The Journal of Food & Nutritional Disorders (JFND) promotes rigorous research that makes a significant contribution in advancing knowledge for Food and Nutritional disorders. JFND includes all major themes pertaining to Food and its related Nutritional Disorders.
Journal of Food & Nutritional Disorders is a subscription based journal that provides a range of options to purchase our articles and also permits unlimited Internet Access to complete Journal content. It accepts research, review papers, online letters to the editors & brief comments on previously published articles or other relevant findings in SciTechnol. Articles submitted by authors are evaluated by a group of peer review experts in the field and ensures that the published articles are of high quality, reflect solid scholarship in their fields, and that the information they contain is accurate and reliable.
Optimal Defaults in the Prevention of Pediatric Obesity: From Platform to Practice
The term “optimal defaults” refers to imparting pre-selected choices which are designed to produce a desired behavior change. The concept is attractive to policymakers because it steers people toward desirable behaviors while preserving free choice through the ability to opt out. It has been found to be a powerful behavioral determinant in areas such as pension plan enrollment, organ donation, and green energy utilization.
Effect of Lactose Hydrolysis during Manufacture and Storage of Drinkable Yogurt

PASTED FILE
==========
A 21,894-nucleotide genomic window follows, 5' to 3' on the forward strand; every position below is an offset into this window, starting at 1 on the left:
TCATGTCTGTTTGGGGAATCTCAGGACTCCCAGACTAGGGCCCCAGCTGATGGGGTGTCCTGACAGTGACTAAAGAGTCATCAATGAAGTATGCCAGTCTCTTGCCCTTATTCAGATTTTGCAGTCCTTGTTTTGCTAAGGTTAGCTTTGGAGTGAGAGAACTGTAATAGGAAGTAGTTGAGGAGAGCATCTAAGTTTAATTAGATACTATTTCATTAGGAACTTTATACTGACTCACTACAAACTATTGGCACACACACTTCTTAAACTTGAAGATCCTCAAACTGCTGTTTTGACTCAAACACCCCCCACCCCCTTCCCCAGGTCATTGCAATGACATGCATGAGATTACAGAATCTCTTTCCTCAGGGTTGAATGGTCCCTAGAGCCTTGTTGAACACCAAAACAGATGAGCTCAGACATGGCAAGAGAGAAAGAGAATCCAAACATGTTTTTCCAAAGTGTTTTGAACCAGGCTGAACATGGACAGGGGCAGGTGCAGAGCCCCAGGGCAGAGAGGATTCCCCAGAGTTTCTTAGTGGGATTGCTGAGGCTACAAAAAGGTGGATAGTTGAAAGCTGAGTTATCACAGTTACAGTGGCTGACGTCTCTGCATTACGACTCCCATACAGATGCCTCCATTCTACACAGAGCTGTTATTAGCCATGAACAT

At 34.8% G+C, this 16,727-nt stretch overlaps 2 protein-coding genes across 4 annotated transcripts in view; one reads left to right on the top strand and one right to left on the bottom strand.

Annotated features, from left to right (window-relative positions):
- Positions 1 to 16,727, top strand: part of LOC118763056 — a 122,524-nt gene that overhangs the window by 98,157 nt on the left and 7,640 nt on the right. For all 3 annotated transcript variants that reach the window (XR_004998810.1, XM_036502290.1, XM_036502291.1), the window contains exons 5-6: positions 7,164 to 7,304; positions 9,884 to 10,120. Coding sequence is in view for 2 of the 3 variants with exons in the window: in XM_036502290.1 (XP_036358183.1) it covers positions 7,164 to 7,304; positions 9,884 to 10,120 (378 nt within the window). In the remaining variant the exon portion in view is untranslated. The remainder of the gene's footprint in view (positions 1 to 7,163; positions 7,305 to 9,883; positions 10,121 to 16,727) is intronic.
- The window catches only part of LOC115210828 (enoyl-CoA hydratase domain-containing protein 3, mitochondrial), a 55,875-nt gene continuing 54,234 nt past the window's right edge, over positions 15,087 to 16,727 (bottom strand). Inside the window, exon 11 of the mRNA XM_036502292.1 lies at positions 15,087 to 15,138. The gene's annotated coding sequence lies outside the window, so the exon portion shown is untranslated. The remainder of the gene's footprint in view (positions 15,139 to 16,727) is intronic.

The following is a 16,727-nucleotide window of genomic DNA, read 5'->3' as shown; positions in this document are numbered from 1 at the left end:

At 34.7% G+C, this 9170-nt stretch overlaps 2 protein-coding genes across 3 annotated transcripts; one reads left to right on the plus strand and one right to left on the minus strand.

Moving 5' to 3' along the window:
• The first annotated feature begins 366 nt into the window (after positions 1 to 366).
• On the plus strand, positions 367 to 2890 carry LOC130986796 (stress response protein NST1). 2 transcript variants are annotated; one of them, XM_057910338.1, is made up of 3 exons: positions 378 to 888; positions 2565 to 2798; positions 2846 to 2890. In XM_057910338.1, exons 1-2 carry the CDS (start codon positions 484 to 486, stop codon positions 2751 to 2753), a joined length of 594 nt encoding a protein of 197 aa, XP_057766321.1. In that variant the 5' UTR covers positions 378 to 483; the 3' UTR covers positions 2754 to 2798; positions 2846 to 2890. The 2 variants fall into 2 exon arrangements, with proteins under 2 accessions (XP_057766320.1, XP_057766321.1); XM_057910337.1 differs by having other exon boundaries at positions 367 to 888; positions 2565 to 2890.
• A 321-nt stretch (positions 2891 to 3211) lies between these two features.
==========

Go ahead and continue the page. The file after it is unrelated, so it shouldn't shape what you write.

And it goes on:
Reduced-lactose yogurts are still not available in the Argentinean market despite the fact in Latin America the incidence of deficient-lactose individual is very high. In this work, variables to hydrolyze the lactose (three levels of β-galactosidase enzyme and the time of its addition) were evaluated during manufacture of natural and sweetened (8% p/v) drinkable yogurts. Experimental yogurts (with enzyme) were compared with controls (without enzyme). The evolution of lactose content, pH, titratable acidity and syneresis were analyzed during 28 days of storage at 5ºC.
Green Tea Supplementation: Current Research, Literature Gaps, and Product Safety
This review broadly addresses the impacts of green tea (GT) and its extracts in a number of clinically-important areas, as listed below. It focuses on the available human research, and randomized, controlled trials, where possible. GT’s effects are not well established, due to the prevalence of conflicting data. It does appear that if GT is to have a positive effect on these outcomes, it likely needs to be in combination with caffeine.
Is there a Difference in Zinc and Vitamin A Status between Children with and without Goiter?
Iodide supplementation may be an important approach to improve iodine deficiency, however, it is still considered as a common health problem worldwide. The importance of trace elements in thyroid function has been revealed. The aim of this study was to compare the serum levels of Zinc and Vitamin A in children with and without goiter.
Rural-Urban Transfers and Household Food Security in Harare’s Crisis Context
This paper is based on research carried out in 2009 in the low-income residential area of Epworth in Harare, Zimbabwe. The paper assesses the contribution of rural-urban linkages to the food security of urban households in a crisis context. Research findings demonstrate that in conditions of extreme economic distress such as those that were besetting Zimbabwe at the time, the socio-cultural linkages that exist between the city and the village, as well as the economic relations of reciprocity embedded within these interactions are crucial to the survival of distressed urban households.